11/04/2005 1:20 PM  
Blogger Marta said...

Thanks for this post Robin. I also struggle with how important looking cool is in terms of whether or not it helps me have an in with certain people. Thanks for leaving me the recommended reading of My Monastery is a Minivan. I hope to receive it for Christmas.

11/05/2005 5:11 PM  
Blogger I_Wonder said...

Hello! I'm not a Quaker but I think I feel more of an attraction to Quakers than to others. To be honest, I haven't attended a church in years.

These are my thoughts and are not intended to be authoritative. They are just my thoughts.

Young people don't need 'cool'. They need examples and role models. They need to see something attractive in the life of an 'older' people that causes them to want to emulate what they see. In other words, I think young people do look past external appearances. We simply need to be ourselves.

I think we sometimes focus on the institution rather than the people. I wouldn't try to get young peple to attend. I would try to give them a genuine experience that will affect them and they will want to come. It's easy to increase attendance. It's not easy to give young people a life-altering experience but, this needs to be the goal.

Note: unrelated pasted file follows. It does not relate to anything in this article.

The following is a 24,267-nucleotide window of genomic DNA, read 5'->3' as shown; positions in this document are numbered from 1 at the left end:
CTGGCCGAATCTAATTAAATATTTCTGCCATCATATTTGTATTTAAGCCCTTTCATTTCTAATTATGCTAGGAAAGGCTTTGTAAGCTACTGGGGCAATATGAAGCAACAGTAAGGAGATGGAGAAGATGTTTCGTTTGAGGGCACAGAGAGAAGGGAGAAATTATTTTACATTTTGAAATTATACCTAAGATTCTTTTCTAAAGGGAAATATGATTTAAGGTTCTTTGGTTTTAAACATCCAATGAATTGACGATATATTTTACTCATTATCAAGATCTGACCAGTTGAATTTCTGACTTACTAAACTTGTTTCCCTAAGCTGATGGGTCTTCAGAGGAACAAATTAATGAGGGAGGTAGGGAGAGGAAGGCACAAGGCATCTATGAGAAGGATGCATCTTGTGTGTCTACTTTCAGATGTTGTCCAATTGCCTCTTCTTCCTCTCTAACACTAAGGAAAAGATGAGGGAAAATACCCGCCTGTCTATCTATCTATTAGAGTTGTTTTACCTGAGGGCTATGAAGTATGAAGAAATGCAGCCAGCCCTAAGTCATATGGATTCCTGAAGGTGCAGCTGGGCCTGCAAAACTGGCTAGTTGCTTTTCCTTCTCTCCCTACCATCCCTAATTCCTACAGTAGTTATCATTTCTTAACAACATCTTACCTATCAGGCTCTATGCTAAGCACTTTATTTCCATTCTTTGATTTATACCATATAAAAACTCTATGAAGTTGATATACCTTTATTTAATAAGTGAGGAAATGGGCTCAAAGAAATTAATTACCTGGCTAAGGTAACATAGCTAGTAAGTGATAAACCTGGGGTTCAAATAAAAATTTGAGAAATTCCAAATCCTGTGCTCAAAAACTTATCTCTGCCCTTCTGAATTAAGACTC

11/06/2005 6:59 PM  
Blogger Liz Opp said...

Hey, Robin. Thanks for lifting up yet another important, meaty question.

First, Tony B's words resonate with me: When God is ready, God will move. It may not be as I wish. I am but to be still and wait.

Be alert; pay attention so that when the Door is opened, you can at least stick your toe in it and not let the Door close completely and lose the opportunity!

I can also offer a few other thoughts.

1. Contact FGC's Traveling Ministries Program and ask if there are any young Friends who are traveling in the ministry, who could come to your monthly or yearly meeting--either to speak about young Friends/intergenerational faith communities, or simply to be ministered to by a young Friend.

2. It's hard for me to believe that you have absolutely NO relationship with any young person in your meeting. For me, as I've started paying attention to young people--just noticing them and saying hi, not intruding on their tables at potluck--I've also started noticing who among young Friends is noticing me. There might be a seed of a relationship there that can be nurtured...

3. At the monthly meeting here, one of the most fun ways I've experienced intergenerational community-building has been through a variety show, often pulled together by high school Friends. OAFs get to step out of their Quaker box and do a silly skit or song; and young Friends get to step out of their FDS box and show a talent or tell a story that allows them to connect with OAFs in a new way.